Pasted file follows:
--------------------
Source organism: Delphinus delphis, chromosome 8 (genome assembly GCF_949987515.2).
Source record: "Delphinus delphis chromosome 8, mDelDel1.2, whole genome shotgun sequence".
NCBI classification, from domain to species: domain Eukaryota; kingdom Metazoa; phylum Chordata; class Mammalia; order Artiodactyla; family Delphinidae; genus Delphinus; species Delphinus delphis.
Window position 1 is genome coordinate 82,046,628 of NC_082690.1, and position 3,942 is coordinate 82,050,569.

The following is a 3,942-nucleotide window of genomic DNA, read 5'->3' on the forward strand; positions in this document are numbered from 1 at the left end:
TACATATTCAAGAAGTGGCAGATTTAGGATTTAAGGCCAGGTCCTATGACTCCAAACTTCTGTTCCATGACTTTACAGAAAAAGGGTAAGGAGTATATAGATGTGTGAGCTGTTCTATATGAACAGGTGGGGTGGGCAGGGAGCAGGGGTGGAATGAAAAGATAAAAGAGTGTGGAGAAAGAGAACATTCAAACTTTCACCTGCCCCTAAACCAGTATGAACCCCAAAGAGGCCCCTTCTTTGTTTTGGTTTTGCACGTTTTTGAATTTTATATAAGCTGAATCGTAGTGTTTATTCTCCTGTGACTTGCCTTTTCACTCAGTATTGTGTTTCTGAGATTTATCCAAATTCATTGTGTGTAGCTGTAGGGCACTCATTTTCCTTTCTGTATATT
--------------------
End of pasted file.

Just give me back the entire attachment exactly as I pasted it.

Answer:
Source organism: Delphinus delphis, chromosome 8 (genome assembly GCF_949987515.2).
Source record: "Delphinus delphis chromosome 8, mDelDel1.2, whole genome shotgun sequence".
NCBI classification, from domain to species: domain Eukaryota; kingdom Metazoa; phylum Chordata; class Mammalia; order Artiodactyla; family Delphinidae; genus Delphinus; species Delphinus delphis.
Window position 1 is genome coordinate 82,046,628 of NC_082690.1, and position 3,942 is coordinate 82,050,569.

The following is a 3,942-nucleotide window of genomic DNA, read 5'->3' on the forward strand; positions in this document are numbered from 1 at the left end:
TACATATTCAAGAAGTGGCAGATTTAGGATTTAAGGCCAGGTCCTATGACTCCAAACTTCTGTTCCATGACTTTACAGAAAAAGGGTAAGGAGTATATAGATGTGTGAGCTGTTCTATATGAACAGGTGGGGTGGGCAGGGAGCAGGGGTGGAATGAAAAGATAAAAGAGTGTGGAGAAAGAGAACATTCAAACTTTCACCTGCCCCTAAACCAGTATGAACCCCAAAGAGGCCCCTTCTTTGTTTTGGTTTTGCACGTTTTTGAATTTTATATAAGCTGAATCGTAGTGTTTATTCTCCTGTGACTTGCCTTTTCACTCAGTATTGTGTTTCTGAGATTTATCCAAATTCATTGTGTGTAGCTGTAGGGCACTCATTTTCCTTTCTGTATATT